Setting up continuous integration for PHP using Hudson and Phing

In this, my first post, I’m going to write about the benefits of Unit Testing and how Continuous Integration (CI) can be used to get the best out of Unit Testing. This will include details of how I setup a CI system using Hudson CI server, Phing build tool combined with various other analysis tools (including PHP Unit).

One of the best explanations of Unit Testing I’ve read was posted by benzado on Stack Overflow.

Unit testing is a lot like going to the gym. You know it is good for you, all the arguments make sense, so you start working out. There’s an initial rush, which is great, but after a few days you start to wonder if it is worth the trouble.

The difficulty with Unit Testing is keeping it up. It is very easy to slip into poor habits and before you know it there’s a huge chunk of code with no tests. Possibly a huge, badly designed chunk of code, that didn’t benefit from having tests written before it was coded. Before you know what’s going on, you end up with a project that you really can’t write tests for, because retrofitting the tests is near impossible.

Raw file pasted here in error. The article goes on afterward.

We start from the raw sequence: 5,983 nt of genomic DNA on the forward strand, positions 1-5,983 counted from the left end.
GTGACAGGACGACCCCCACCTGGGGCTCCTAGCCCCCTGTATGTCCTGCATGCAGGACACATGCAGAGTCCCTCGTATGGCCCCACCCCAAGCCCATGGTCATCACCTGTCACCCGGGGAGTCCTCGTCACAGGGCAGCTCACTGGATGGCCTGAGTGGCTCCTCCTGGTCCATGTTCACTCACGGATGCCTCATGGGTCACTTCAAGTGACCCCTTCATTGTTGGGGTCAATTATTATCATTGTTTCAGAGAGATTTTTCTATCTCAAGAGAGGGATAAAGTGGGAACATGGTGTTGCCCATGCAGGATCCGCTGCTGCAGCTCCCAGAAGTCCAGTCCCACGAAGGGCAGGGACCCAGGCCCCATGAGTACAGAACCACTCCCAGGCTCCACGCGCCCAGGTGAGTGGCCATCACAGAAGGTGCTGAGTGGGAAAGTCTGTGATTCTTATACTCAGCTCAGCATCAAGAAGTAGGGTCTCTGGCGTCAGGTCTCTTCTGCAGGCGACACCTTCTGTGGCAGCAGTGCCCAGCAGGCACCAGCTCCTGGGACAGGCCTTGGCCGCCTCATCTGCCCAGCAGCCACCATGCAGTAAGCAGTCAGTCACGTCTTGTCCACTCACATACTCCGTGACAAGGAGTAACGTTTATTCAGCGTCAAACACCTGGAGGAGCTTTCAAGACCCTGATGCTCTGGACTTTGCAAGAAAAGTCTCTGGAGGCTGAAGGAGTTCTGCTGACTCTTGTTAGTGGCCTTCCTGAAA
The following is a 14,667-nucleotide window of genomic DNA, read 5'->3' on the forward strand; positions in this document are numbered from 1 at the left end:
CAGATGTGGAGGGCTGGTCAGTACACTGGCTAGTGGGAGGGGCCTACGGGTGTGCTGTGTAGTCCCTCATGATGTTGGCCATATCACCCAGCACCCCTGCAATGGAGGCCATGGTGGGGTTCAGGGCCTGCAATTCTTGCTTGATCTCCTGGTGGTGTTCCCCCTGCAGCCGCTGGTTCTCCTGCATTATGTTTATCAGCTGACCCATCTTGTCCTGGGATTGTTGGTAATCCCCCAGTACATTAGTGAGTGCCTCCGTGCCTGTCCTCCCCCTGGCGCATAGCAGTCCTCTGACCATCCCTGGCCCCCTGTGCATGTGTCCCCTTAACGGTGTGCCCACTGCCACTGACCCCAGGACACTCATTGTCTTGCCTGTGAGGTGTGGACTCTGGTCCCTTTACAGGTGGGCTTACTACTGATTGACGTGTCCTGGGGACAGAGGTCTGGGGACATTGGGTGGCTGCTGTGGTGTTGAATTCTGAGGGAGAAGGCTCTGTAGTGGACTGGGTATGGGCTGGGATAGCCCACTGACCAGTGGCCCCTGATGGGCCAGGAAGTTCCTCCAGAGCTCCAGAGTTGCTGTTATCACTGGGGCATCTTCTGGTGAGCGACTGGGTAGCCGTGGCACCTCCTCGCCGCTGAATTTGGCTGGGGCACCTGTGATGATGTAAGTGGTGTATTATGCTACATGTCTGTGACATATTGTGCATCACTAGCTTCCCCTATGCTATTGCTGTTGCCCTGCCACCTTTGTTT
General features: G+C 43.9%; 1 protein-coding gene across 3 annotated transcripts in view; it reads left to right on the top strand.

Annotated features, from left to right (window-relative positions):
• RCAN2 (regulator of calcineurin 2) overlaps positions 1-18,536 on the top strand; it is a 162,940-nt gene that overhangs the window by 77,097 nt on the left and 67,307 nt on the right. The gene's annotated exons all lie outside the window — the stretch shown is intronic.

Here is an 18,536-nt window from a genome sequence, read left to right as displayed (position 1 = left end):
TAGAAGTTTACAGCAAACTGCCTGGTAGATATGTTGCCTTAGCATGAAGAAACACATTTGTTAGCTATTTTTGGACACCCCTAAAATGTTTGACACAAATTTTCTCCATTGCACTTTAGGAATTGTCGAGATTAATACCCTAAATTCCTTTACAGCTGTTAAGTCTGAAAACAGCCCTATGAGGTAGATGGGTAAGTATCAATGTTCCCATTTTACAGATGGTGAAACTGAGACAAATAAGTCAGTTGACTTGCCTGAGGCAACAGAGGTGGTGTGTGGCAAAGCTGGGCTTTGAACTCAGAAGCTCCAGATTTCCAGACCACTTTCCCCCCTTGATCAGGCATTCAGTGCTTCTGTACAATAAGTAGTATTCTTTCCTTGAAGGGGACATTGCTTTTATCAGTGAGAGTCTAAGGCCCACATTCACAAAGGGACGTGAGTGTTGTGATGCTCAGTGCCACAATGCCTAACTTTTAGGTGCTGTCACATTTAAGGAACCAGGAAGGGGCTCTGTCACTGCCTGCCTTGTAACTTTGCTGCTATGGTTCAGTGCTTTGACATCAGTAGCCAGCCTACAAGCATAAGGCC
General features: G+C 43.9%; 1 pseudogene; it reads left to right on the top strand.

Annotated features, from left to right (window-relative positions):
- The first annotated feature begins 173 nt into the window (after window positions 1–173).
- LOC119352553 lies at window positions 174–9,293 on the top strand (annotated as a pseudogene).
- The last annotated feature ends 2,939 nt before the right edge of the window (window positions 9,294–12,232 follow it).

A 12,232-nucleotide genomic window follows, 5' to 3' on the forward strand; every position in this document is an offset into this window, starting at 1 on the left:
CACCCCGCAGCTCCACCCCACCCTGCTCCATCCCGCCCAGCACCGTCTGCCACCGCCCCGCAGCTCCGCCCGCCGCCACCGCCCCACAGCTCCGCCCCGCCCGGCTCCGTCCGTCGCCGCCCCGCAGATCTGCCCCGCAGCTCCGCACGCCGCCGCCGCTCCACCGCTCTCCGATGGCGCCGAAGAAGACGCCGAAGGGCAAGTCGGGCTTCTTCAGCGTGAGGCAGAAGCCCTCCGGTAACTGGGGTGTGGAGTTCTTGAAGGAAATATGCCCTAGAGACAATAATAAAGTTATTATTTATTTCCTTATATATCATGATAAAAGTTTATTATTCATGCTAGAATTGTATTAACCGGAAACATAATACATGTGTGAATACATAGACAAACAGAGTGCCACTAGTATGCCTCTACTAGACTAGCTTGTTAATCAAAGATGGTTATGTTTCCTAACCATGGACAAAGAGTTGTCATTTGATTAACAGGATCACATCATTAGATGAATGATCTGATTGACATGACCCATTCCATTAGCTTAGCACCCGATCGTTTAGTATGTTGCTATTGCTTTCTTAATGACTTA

For me, there are two critical reasons for Unit Testing:

  1. Enforcing good design
    To be able to write tests, you need to be able to zero in on a “unit” of code, isolating it from all the rest of your 1,000,000 lines of web application. Writing Unit Tests forces you to design systems that have loose coupling because otherwise it is impossible to test.
  2. Allowing changes to be made in confidence
    Without Unit Tests, you get to the point where no one really wants to make any changes to the code. This is especially true in a commercial environment, where many people have worked on the code, including some key team member who has since left. Unit Tests allow you to make changes to one part of the code and be pretty convinced you haven’t messed up something else.